If you monitor yourself, you also have the power of data. The B side of electronic surveillance is nothing other than the possibility of the citizen to record himself on a device (an SD card) that he controls, and to bring out the data as needed. To the USA, obviously.

In the USA, these small gadgets are widespread in men's offices, to defend themselves from false accusations of harassment, and personal ones are used inside elevators. When a person has to take an elevator alone with a woman, he does nothing but put a hand in his pocket and operate one of them. From that moment the sound is recorded, and a false accusation of harassment is averted.

There is a B side of electronic surveillance. The fact that everyone has low-cost surveillance devices at their disposal allows a "defensive" use of these tools. What is called e-Journal

Tracing oneself being able to decide how data ends is an additional power against bullying and scams. Think of car insurance scams: a dashcam in the car can avoid many problems. A problem that is devastating in the USA.

But especially, knowing that EVERY American citizen is potentially filming and recording you becomes a deterrent to certain law enforcement agencies. I'm saying this because you may be wondering how the trial would have gone if there had been cameras hidden at Diaz schools.

The hidden camera in your home also has another big advantage. Drive out the other cameras.

There are policemen who come into the house when you are not there, and place cameras in the house. If you have a guard dog you understand it because on the way back you find it frightened: they used an electric whisk. When they enter they put microphones everywhere.

And finding them is very difficult, unless you have a movie. If you have a video of what happened, you just have to watch it to find where they put their microphone. A precaution that in the united states is fundamental.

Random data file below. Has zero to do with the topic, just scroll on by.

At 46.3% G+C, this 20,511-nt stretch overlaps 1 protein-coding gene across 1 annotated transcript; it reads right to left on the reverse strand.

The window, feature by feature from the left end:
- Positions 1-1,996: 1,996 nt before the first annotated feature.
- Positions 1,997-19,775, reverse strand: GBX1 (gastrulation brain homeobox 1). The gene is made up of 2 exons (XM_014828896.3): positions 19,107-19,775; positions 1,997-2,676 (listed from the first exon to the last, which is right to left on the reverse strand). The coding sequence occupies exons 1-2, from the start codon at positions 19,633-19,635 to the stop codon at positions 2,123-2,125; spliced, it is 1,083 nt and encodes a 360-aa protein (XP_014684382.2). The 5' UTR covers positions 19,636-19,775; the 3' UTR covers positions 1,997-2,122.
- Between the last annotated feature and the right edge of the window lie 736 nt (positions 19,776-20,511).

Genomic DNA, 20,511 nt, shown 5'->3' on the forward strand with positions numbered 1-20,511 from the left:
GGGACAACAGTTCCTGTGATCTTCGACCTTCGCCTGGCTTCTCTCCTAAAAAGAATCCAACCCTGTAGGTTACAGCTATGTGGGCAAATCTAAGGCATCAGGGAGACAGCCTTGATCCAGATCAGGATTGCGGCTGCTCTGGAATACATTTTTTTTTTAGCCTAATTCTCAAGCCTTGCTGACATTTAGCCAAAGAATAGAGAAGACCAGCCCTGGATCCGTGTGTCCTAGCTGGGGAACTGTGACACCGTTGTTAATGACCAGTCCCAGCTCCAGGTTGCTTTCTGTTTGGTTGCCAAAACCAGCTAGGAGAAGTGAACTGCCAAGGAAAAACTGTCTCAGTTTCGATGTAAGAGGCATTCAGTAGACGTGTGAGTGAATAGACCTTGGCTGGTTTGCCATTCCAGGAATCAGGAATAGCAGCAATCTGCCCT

In this sense, in the USA these devices can be crucial in showing how the police behave. Because the problem is that there is a terrible dysphoria between what law enforcement is thought to do, and what they actually do.

Indeed, the opinion of law enforcement comes directly from Hollywood and the entertainment industry. If we look at how much cops an average person endures over the course of their lives, we discover that we are talking about a huge amount of propaganda to the police, where the policemen look good good good smart and the thing forms a positive image in the public imagination police.

So, one should not underestimate the B side of electronic surveillance: if we begin to spy on what is happening besides the door sill (without sending it to a cloud, but keeping it to oneself) we acquire enormous power over our data. Power derives from two facts: the first is to have the data for itself and only for itself , the second is to be able to use it at will and first .

In the USA, when cops beat up someone, they always bring up the story of assault on public officials. The trouble comes when the person is wearing a small microphone like the ones I linked above, and it records all the noises. The sounds are more than enough to disprove an aggression narrative.

All this swarm of spy technologies, therefore, is not entirely negative. It is negative if we make passive use of it. But if we buy the surveillance technology and focus the camera on the state, the proportions are reversed.

The B side of electronic surveillance.